Detecting ARP Attacks in SDN-Based Cloud Environment


Thanks to cloud computing, it’s quite simple for consumers to get access to a large group’s worth of servers, platforms, and software.

There are a variety of safeguards put in place by cloud service providers to ensure client satisfaction and the dependability of their services. Cloud computing is rapidly becoming into a resource that almost no company can afford to ignore. Security, particularly cyber security, is crucial due to the widespread use of cloud computing. In a typical network, nodes evaluate data and transmit packets using the same configuration or set of algorithms. Typically, there is no one hub of authority. However, SDN divides the network into a data plane and a control plane. To put it another way, controllers are in charge of executing algorithms and pushing flow entries onto switches, whereas the sole job of network devices (switches) is to route packets depending on those entries. SDN is essential for cloud computing since it allows for dynamic network configuration through software management.

By using software-defined networking in the cloud, the network may be as adaptable as the computer. When it comes to monitoring traffic and adjusting settings on devices in the event of a security breach, SDN controllers have it covered since they are capable of managing the whole cloud. Having this information may make cloud computing more secure. This research group devised a method for detecting and blocking ARP assaults in a cloud computing environment that makes use of software-defined networking. In operational networks, the ARP protocol does not need modification. It’s important to note that the proposed solution wouldn’t affect network speed since ARP packets wouldn’t be altered in any way, not even when encrypted or decrypted. When dealing with ARP packets from various network nodes, a set of controllers is employed to determine the best course of action. Thanks to DHCP, precise IP-to-MAC mappings may be extracted from DHCP broadcasts. In order to determine whether an IP-MAC mapping exists, controllers examine ARP messages. Should this be the case, they will only forward valid packets while discarding any invalid ones. Multiple flow entries are simultaneously added to switches by controllers to allow packets to travel through while blocking attackers. There are two primary functions that research methodologies provide. One option is for hosts to provide real-time packets, which are then processed, flow entries are added to switches, or the packets are thrown away once they have been processed. The other checks at traffic and packet information on the edge switch ports on a regular basis. This section pauses traffic on a connected port during an ARP flooding assault so that traffic may be regulated.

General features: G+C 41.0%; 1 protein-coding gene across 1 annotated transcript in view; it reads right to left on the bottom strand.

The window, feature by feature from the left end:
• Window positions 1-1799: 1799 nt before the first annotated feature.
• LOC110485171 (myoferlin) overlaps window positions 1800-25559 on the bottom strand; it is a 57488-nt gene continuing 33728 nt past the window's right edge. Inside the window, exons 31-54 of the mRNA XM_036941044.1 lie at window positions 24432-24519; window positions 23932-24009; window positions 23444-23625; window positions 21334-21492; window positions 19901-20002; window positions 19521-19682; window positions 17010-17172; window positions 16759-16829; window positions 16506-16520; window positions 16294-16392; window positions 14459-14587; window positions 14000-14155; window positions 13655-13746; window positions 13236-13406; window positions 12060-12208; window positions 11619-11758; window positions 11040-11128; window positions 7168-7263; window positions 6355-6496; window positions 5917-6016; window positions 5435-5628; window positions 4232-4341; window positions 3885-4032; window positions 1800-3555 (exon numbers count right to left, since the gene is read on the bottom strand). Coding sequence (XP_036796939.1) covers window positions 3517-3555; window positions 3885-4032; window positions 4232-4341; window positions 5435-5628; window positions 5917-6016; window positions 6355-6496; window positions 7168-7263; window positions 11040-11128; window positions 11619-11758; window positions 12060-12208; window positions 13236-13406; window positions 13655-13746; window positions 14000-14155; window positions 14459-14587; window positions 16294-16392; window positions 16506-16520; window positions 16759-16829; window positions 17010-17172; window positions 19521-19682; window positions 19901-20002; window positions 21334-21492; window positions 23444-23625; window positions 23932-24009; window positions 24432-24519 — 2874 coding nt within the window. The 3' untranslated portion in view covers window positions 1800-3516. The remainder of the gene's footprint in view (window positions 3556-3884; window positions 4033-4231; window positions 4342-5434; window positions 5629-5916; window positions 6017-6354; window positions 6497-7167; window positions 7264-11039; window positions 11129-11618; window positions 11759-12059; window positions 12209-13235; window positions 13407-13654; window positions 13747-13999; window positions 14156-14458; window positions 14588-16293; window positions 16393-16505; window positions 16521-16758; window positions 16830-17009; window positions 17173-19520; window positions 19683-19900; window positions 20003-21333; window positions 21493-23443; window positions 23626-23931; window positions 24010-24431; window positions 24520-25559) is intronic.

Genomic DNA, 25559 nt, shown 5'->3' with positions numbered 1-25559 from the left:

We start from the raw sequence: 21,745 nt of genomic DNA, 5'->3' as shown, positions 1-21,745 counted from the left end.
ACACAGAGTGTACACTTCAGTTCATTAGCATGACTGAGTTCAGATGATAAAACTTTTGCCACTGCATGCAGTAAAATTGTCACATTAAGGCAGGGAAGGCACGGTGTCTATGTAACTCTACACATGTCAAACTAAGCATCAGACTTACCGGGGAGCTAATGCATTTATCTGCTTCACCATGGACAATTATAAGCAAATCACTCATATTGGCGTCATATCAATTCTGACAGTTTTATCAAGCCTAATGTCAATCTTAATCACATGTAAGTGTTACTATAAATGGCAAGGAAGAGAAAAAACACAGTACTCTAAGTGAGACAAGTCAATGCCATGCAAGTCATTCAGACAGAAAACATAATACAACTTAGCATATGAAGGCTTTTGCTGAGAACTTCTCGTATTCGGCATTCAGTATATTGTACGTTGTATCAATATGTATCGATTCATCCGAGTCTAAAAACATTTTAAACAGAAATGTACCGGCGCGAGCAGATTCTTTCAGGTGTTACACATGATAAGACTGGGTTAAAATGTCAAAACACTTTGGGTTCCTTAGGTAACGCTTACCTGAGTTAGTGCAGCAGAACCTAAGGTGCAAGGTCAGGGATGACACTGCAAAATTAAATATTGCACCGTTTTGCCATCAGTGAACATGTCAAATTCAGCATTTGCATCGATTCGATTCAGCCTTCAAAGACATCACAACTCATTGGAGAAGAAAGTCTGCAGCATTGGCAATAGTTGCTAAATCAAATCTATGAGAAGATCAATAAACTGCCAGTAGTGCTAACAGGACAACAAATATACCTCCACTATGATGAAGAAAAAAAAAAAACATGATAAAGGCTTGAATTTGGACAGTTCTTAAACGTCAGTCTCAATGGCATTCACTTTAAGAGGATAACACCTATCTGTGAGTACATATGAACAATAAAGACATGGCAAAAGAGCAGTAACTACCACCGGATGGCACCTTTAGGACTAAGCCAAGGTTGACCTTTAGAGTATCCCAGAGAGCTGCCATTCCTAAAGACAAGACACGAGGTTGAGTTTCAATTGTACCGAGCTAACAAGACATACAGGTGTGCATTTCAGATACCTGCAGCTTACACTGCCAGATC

ARP, a TCP/IP technique at the network layer, transforms Medium Access Control (MAC) addresses to IP addresses to ensure sure devices may connect. If the source host knows the destination host’s Media Access Control (MAC) address, it may connect directly to the target host on a network. But ARP doesn’t include a set of security mechanisms to make sure the data is valid and secure. No of how genuine an ARP packet is, hosts will update ARP cache tables. Since ARP is the cornerstone of network communication, it may be attacked using DoS, MITM, and host impersonation. So, it is necessary to make sure ARP security in the cloud environment.